Beyond the automation capabilities with the small number of devices like lights and thermostats, Google Home offers a way for you to power your streaming capabilities for media like movies, TV, and music, all by voice, so long as you have the necessary consumer electronics which have Google Cast technology built-in. While it may not be easily done with voice, streaming media to multiple points in the home can already be done with your Android smartphone or tablet. The process is certainly not hands-off, but it's doable, and until Google Home can functionally do more, some consumers might fail to see the need for a product that does mostly everything their phone is already capable of doing just so they can accomplish tasks without touching their device. With the power of Google Assistant onboard, Google Home is definitely going to turn some heads after actual use begins, again, though, the power of Google Assistant is already something that is mostly available through the Voice search features and Google Now, and if you have a newer device it can even support hands-free functionality of asking questions and completing tasks just by stating the "OK Google" command. You can already set a calendar date for events and such simply by using your voice with the existing Google Now feature, and in reality, one also has to consider how much faster it is than simply typing in the calendar event details.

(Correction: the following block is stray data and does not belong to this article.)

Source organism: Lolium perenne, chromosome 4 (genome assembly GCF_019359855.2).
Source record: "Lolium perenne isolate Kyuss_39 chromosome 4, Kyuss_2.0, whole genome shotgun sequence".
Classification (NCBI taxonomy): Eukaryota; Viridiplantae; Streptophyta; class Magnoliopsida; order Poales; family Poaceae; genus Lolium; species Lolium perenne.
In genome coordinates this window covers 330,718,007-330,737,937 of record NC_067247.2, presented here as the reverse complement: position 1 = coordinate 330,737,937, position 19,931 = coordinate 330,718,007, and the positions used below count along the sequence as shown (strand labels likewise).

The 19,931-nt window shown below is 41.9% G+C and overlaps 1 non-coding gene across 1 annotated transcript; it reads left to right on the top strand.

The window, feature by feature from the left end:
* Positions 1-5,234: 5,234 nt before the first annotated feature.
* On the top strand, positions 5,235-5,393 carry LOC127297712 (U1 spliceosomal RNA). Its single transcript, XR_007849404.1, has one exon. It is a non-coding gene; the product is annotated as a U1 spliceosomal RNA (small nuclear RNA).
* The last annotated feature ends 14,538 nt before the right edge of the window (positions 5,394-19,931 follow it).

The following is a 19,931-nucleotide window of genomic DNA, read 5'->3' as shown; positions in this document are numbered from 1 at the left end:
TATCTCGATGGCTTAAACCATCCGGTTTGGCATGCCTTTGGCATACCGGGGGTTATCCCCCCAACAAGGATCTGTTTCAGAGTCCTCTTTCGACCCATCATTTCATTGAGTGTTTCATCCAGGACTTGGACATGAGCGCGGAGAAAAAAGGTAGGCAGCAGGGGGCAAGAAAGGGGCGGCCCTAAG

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Essentially, the truly unique powers of Google Home which aren't necessarily available on Android devices are the ability to link multiple Google Home units together, making for an easy way to do things like turn on the lights in one room from a completely different room in the house with just your voice, or by doing the same things with streaming music, as shown in the initial ad for Google Home that was displayed at Google I/O last week. For those that don't care so much about that added convenience, though, One could easily pull their phone out of their pocket and stream a song to a Google Cast-enabled speaker in another room, or open up an app they use to manage the smart home hub that connects all their smart home devices such as lights and switches. Google Home is simply making the already available automation, more automated, but it isn't giving much just yet that isn't already available through a smartphone.

Eventually, there will be plenty of functionality with Google Home that will put it on par with the Amazon Echo in terms of sheer compatibility, but it could come down to how fast Google is able to integrate these functions into the device to play catch up. This could be made easier if they opened up Google Home to developers through an SDK, but at this time there is no SDK for developers to work with, something which Amazon made available to developers earlier this year, giving them a pretty decent head start as they opened up the Alexa Voice Software back at the end of March. With no possible help from developers, Google is looking at a potentially slower rollout of more features for Google Home, leaving Amazon to continue at the same pace it's been at for a couple of months or even ramp things up to stay ahead of the competition. Google Home has lots of potential, and when it's more robust than what was shown off at I/O last week, it may just be smash hit in retail stores and through online sales, just like the Chromecast. Before that can happen, though, Google Home needs to have more functionality and features than what was announced. Then again, when the Chromecast launched it wasn't compatible with loads of apps, and it was a hot seller pretty much right from the start, so Google Home could follow the same path.